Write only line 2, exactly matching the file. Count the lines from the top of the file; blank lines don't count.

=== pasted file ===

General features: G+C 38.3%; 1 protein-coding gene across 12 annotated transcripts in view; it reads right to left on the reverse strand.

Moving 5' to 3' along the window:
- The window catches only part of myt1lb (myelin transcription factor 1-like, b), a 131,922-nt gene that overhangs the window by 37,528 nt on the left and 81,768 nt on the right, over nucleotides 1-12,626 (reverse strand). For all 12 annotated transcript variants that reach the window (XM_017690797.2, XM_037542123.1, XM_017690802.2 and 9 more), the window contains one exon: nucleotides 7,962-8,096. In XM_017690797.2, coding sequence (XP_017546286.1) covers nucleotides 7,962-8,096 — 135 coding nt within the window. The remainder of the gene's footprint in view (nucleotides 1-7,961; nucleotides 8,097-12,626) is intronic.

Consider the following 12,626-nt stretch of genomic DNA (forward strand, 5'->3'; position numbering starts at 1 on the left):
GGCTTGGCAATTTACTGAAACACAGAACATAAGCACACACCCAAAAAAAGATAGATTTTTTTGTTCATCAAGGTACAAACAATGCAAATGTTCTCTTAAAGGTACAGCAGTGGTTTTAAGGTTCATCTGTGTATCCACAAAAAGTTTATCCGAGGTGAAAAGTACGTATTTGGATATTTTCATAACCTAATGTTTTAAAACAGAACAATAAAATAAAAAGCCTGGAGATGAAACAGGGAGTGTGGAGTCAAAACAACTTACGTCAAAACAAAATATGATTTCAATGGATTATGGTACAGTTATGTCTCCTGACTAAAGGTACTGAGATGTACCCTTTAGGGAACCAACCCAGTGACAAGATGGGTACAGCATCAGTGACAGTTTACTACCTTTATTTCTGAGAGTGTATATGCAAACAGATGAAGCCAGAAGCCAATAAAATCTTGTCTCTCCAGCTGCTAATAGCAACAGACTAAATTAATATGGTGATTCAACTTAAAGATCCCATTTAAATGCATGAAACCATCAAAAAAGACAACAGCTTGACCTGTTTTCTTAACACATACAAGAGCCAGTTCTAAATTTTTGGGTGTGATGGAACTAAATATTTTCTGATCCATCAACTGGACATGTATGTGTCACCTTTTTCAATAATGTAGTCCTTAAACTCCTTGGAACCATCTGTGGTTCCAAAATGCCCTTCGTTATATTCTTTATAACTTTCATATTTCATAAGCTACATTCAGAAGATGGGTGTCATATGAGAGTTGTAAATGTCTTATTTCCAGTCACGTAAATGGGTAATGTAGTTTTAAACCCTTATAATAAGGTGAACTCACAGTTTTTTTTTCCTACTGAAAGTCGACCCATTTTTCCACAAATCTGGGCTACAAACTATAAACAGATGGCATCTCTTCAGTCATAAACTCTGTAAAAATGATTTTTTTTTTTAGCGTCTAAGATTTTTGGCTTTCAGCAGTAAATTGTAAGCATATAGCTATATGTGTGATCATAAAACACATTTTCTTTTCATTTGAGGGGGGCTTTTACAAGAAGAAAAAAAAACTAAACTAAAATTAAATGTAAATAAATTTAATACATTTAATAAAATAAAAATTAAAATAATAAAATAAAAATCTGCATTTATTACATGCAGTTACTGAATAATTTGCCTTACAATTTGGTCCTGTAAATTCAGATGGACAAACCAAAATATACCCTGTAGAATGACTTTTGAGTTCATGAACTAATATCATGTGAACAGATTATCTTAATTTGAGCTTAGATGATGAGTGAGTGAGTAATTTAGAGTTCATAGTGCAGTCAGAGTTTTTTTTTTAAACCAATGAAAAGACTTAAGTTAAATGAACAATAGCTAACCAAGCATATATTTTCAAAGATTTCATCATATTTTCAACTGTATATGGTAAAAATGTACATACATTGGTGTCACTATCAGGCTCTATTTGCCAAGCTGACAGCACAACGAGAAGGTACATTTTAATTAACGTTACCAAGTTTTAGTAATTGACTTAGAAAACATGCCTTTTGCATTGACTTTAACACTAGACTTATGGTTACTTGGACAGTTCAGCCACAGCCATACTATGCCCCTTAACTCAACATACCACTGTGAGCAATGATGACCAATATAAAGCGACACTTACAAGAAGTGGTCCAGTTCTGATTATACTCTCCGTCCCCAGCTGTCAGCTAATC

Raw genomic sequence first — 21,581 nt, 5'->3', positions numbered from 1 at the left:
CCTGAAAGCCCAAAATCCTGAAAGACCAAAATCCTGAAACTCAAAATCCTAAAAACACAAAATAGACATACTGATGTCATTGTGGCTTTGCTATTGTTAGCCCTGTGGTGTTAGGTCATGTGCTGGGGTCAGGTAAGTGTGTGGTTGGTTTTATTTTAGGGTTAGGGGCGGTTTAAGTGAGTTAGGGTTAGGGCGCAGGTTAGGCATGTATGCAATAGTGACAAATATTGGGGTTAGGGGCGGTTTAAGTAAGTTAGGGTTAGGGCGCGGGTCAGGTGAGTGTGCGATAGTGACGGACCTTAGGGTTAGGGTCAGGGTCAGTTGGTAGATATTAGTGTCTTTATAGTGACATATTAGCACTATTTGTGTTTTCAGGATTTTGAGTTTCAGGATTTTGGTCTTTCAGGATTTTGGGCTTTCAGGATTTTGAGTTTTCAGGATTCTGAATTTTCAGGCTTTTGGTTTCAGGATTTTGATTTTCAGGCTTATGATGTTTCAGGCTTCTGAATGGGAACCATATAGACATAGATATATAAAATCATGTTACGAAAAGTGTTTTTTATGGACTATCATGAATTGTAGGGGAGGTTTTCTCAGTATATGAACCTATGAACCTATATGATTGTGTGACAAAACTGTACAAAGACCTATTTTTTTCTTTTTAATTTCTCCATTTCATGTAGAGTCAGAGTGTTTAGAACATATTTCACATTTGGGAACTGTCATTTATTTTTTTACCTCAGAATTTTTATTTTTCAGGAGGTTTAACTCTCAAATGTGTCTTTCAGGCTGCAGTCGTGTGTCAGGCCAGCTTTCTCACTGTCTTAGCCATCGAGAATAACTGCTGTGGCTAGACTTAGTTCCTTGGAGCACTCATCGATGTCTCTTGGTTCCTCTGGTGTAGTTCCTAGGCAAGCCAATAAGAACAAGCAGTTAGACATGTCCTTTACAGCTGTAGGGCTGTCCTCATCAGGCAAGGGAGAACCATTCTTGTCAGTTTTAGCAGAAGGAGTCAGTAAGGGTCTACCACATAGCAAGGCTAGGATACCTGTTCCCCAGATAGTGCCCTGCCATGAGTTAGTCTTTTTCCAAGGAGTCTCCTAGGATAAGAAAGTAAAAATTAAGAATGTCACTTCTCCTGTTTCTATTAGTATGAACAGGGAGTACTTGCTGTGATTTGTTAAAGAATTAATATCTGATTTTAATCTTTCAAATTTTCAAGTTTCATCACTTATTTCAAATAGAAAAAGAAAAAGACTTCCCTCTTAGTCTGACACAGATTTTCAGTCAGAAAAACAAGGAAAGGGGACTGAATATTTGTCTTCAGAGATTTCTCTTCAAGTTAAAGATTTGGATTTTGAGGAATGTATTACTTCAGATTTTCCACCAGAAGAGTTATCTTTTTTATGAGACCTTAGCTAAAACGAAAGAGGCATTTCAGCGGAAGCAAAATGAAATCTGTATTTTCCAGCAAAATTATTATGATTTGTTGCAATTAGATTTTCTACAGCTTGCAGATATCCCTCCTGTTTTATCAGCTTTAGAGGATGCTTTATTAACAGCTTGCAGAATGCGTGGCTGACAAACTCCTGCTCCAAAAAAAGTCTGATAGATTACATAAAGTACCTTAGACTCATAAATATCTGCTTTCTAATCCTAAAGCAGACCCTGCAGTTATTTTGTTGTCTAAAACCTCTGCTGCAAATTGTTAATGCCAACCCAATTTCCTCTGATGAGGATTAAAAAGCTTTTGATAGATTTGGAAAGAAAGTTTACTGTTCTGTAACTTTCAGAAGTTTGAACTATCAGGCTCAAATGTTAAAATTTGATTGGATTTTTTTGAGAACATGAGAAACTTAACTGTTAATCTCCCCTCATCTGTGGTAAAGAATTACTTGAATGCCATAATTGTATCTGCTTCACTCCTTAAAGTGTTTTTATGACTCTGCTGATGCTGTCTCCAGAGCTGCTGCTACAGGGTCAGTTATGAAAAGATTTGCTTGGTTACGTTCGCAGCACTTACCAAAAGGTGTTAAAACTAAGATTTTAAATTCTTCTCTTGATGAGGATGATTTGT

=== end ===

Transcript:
Moving 5' to 3' along the window: